Quiet diplomacy, sometimes referred to as ‘silent diplomacy’ or ‘behind-the-scenes diplomacy,’ is a diplomatic approach that involves discreet, low-profile communication and negotiation between parties, typically governments or international organisations. The objective of quiet diplomacy is to resolve disputes, address sensitive issues, or promote cooperation without drawing public attention or causing embarrassment to the parties involved.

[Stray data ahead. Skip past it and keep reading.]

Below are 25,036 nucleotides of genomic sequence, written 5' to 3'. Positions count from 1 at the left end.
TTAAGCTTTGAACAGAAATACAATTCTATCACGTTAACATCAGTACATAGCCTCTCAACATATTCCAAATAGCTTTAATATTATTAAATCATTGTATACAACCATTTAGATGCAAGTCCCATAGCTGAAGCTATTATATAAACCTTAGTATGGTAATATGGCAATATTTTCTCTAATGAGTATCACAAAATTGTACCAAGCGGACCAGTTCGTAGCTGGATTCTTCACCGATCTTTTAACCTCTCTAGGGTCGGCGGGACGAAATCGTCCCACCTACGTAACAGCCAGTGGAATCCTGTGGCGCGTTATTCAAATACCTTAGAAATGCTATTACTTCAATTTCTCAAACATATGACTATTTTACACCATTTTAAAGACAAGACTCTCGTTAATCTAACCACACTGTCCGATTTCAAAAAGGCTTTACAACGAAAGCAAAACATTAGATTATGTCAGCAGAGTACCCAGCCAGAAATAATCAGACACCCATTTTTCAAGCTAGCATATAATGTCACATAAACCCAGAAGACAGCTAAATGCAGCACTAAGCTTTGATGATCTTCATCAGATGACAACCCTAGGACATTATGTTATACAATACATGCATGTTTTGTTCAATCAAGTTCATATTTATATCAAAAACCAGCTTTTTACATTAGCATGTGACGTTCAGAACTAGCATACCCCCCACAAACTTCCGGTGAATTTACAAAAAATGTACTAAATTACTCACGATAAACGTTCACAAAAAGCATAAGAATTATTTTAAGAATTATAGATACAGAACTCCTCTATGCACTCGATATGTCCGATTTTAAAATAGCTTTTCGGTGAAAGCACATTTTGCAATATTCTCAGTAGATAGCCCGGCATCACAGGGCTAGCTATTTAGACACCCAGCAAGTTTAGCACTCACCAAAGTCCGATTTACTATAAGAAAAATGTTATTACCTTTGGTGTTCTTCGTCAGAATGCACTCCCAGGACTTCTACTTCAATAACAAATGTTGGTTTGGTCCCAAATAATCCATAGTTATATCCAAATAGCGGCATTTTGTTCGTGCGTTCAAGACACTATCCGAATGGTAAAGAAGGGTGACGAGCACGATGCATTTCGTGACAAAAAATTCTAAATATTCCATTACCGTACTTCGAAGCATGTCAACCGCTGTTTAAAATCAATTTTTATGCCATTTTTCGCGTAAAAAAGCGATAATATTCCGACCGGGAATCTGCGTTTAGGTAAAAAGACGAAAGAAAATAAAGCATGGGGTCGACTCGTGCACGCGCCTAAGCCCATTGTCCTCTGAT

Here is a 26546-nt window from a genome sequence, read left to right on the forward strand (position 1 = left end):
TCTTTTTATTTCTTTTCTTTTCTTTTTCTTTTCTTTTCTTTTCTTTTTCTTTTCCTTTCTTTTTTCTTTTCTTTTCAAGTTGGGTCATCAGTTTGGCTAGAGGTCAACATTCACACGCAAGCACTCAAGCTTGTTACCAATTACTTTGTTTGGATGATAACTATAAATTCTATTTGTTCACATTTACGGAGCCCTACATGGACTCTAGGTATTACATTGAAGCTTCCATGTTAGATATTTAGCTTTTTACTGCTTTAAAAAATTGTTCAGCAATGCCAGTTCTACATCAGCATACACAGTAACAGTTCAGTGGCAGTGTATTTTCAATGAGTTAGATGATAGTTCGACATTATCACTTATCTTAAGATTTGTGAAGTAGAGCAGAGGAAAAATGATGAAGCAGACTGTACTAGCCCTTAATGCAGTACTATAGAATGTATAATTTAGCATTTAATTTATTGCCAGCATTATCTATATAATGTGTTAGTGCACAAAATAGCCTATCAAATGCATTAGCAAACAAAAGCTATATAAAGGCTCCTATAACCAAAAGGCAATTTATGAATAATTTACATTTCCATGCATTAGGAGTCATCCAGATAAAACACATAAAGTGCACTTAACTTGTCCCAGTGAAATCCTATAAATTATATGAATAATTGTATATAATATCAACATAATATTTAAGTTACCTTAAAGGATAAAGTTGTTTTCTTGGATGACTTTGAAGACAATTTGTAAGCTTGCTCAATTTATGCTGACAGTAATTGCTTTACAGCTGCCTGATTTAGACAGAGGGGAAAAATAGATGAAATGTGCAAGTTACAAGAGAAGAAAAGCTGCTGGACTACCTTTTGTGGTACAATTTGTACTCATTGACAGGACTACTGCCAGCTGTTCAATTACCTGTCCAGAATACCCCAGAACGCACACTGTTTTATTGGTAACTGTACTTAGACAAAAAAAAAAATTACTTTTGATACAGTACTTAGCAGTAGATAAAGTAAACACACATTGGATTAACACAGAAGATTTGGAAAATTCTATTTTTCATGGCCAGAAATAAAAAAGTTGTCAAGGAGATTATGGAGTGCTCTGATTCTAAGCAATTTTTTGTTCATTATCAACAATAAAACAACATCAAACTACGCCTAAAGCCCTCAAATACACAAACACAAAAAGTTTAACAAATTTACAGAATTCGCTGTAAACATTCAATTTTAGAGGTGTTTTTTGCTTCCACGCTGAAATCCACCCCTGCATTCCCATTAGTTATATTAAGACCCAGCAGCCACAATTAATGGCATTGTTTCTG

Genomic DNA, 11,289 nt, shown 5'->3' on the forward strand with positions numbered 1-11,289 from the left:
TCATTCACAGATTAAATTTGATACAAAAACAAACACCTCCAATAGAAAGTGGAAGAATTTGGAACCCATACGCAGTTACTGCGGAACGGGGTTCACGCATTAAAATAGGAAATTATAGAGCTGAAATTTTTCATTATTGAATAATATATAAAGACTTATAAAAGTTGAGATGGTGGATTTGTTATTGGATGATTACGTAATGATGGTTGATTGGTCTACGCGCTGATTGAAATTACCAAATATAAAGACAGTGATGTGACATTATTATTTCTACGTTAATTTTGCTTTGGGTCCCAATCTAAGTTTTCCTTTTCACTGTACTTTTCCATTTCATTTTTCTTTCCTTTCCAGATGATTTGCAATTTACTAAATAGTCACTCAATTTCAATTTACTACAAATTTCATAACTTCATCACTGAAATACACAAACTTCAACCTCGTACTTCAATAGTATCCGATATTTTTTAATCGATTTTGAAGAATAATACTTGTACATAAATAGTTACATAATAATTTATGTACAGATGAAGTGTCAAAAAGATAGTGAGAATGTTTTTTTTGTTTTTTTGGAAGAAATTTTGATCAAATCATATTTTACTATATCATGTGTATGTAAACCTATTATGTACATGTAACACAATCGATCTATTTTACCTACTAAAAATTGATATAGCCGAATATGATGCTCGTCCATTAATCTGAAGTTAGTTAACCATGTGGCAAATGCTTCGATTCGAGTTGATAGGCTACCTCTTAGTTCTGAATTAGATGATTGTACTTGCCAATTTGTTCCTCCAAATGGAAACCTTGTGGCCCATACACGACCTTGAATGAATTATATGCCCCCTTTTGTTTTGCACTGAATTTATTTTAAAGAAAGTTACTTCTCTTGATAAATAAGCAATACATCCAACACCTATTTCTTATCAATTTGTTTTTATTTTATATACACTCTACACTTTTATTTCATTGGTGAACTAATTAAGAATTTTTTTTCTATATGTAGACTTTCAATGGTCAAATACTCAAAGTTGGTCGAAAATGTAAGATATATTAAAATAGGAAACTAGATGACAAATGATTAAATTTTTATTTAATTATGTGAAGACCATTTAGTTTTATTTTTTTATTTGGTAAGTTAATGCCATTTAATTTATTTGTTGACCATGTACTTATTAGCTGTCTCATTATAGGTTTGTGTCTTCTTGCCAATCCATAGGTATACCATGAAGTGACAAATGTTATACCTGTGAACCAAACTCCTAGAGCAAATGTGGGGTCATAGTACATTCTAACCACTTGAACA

This form of diplomacy is often preferred in situations where publicising negotiations might jeopardise the process or lead to unwanted consequences. By maintaining a lower profile, quiet diplomacy allows for more flexibility, as negotiators can explore various options and make concessions without the pressure of public scrutiny. It can also help build trust between parties and facilitate the resolution of conflicts in a more amicable manner. However, quiet diplomacy has its limitations, as the lack of transparency can lead to mistrust or suspicion among the public or other stakeholders. Additionally, it might not be as effective in cases where public pressure is necessary to push the parties towards a resolution.